The wide scale conversion of apartments to condominium ownership in this Rocky Mountain city - fueled by Denver's growing status as the energy capital of the nation - is displacing elderly and low-income renters in increasing numbers.

Realtors estimate that 6,000 units have been converted since Jan. 1, and they say the trend will continue. Denver's apartment vacancy rate is below 2 percent, construction of apartment buildings is at a standstill, and rental rates are increasing, sometimes as much as 40 percent in a month.

Meanwhile, in Denver's suburbs, workers continue to build single-family houses priced at up to $150,000. Downtown the evidence of boomtown is everywhere: High-rises for major oil firms and energy-related companies are erected as fast as technology allows.

The state's population has increased by 53,000 persons in the last year, to nearly 2.7 million, and three out of five newcomers have settled in the Denver area.

It is no longer profitable to build and operate apartment houses, given soaring land costs, interest and tax reates according to real estate spokesmen. Selling renovated apartments as condominiums provides a quicker, better return for investors, they say.

Foreign investors have driven up prices for apartment buildings by paying vastly inflated amounts, said apartment management executive R. Don Larrance. The only way to get a reasonable return, he said, is to convert.

Canadians, Arabs, Californins and investors from Salt Lake city are all interested in Denver.

"Denver is hot because it will shortly become the energy capital of the world," said, Keith F. Schefer, a real estate broker. "We have more coal than the foreigners have oil. We are the center for solar energy research. We have uranium. We've got oil shale. We've got, to a certain extent, oil and gas."

International firms such as Mobil, Sinclair and Atlantic-Richfield are expanding or bringing regional offices to Denver. Banks and mortgage companies are coming too, said Henry Mosgrave, executive vice president of Aristec Crop., a real estate investment and management firm.

Part of the attraction is Denver's location, which makes it a convenient transportation center. The city's climate and recreational offerings also add to its desirability.

But Denver's boomtown success is a doubled-edged sword. While foreign and local investors trade apartment buildings and make the decision to convert, residents of those buildings are affected in ways that can cause hardship and lifestyle changes.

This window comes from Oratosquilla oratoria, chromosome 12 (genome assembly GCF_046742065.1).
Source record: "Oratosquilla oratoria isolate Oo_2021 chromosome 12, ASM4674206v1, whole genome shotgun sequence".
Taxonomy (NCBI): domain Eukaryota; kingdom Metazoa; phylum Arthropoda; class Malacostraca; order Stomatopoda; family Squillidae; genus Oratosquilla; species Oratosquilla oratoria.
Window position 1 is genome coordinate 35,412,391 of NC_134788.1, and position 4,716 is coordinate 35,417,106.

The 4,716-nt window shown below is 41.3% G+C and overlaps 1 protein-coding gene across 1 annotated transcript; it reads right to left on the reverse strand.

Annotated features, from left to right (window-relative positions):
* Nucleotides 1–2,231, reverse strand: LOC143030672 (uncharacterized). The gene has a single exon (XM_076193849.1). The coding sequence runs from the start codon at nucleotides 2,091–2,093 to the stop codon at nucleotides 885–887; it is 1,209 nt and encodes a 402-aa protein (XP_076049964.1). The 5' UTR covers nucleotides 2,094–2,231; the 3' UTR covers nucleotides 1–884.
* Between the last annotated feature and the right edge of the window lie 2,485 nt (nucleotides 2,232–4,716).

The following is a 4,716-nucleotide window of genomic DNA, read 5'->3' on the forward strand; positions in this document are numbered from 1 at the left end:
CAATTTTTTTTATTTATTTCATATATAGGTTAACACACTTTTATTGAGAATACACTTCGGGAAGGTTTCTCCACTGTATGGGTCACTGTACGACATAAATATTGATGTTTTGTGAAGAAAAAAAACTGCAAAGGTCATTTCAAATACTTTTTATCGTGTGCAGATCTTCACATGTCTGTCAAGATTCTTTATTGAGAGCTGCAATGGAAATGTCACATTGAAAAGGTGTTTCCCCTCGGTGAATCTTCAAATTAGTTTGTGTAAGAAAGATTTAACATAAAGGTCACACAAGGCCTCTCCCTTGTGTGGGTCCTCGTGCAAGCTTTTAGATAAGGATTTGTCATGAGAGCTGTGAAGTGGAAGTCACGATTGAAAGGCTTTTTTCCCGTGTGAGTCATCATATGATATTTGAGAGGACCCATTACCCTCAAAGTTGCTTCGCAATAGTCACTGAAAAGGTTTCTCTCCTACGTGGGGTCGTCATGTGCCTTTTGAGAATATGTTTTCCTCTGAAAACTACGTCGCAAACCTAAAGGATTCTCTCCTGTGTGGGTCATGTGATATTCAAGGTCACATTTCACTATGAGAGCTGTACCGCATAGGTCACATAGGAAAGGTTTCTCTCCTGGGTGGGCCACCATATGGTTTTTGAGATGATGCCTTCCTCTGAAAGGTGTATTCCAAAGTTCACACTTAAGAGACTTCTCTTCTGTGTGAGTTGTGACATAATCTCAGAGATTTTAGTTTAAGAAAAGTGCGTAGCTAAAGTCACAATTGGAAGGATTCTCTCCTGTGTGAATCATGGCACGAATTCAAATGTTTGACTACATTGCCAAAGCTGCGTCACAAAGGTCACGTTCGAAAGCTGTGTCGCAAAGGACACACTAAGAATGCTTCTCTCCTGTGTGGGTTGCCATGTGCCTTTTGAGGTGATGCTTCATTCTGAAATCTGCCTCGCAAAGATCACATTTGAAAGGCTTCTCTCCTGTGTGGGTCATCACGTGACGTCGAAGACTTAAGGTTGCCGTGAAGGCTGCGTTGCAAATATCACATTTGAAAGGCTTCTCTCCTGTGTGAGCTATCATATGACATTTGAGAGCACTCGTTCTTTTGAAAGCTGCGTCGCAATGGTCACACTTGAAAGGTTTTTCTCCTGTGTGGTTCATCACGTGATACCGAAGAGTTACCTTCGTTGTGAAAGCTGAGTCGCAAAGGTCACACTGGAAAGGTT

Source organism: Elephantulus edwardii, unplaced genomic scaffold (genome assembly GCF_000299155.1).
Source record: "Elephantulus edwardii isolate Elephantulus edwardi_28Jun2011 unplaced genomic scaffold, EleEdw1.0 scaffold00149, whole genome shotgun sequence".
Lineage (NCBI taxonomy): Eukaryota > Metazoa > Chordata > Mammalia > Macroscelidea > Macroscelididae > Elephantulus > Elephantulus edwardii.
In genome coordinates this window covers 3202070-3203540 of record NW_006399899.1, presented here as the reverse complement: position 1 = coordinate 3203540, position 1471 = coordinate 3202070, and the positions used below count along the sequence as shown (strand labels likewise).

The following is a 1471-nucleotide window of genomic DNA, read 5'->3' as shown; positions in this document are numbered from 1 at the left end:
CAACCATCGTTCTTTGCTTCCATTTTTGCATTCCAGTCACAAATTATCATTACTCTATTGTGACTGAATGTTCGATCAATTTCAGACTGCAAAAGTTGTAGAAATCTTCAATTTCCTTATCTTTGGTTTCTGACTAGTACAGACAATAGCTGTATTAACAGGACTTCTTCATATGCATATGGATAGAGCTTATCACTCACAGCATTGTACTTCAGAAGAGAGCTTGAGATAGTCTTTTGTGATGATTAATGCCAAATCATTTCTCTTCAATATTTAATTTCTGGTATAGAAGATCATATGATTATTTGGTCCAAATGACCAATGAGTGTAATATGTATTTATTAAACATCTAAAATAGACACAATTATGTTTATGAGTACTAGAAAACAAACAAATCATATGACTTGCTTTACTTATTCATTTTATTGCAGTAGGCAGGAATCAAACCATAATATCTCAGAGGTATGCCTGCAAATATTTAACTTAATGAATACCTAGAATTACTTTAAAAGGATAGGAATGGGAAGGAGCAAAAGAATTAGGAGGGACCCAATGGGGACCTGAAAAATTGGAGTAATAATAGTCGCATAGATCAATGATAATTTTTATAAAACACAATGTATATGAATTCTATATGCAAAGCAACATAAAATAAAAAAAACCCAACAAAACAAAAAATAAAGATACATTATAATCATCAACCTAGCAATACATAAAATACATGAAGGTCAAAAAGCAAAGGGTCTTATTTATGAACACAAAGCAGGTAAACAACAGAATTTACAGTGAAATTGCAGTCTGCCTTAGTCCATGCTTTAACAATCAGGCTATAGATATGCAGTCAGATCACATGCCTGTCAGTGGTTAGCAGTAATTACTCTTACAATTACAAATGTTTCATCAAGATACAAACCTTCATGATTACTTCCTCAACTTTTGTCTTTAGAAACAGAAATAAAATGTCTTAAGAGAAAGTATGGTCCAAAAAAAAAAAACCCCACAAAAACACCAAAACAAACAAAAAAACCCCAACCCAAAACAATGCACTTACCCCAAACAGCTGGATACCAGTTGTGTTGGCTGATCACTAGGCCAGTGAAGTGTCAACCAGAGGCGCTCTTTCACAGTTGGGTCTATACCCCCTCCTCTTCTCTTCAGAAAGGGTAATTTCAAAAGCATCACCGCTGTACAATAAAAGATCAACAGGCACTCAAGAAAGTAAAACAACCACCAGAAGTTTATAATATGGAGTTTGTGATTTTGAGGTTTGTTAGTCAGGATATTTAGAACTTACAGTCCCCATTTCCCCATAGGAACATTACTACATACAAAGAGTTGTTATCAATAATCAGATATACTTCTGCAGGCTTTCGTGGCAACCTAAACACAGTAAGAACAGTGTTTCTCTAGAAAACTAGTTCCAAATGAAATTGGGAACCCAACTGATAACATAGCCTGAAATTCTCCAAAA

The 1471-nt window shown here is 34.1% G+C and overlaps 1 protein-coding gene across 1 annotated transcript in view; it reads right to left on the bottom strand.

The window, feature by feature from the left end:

Marie Church is 76 and a widow. For 10 years she has lived in a three-story apartment building at 1175 Emerson St. in the Capitol Hill district. This week workmen were pounding on the roof of her apratment while she looked, disoriented, at the gold loveseat and Elizabethan sofa that will be sold when she vacates the apartment to later this month. Her apartment will be enovated and sold as a condominium.

"I never thought a thing like this could even happen," she said. I can hardly stand it for the racket."

She was given a month's notice about the conversion, she said, and was asked if she would like to buy the five-room unit for $44,000. She plans to move.

Everett Lee is 64. The rent for his small, Capitol Hill studio increased from $155 to $200 this month, and he was notified that it will be converted. Lee, who has fixed income, has begun the search for another place.

Many elderly persons complain that even if they could afford condominiums, they would not be interested; they feel they are too old to acquire property.

Moving from one residence to another is traumatic for many older persons, said Sandy Goldhaber, a social worker. "When they move, they get lost. They have problems with recent memory. They don't know where the store is. They may look for the manager they've always known."

There is a six-month waiting list for public housing Goldhaber said. Increasingly, social workers are placing dispossessed applicants in more troubled neighborhoods away from the city's center. People are not being placed in suburgs, however, which have little or no low-income housing.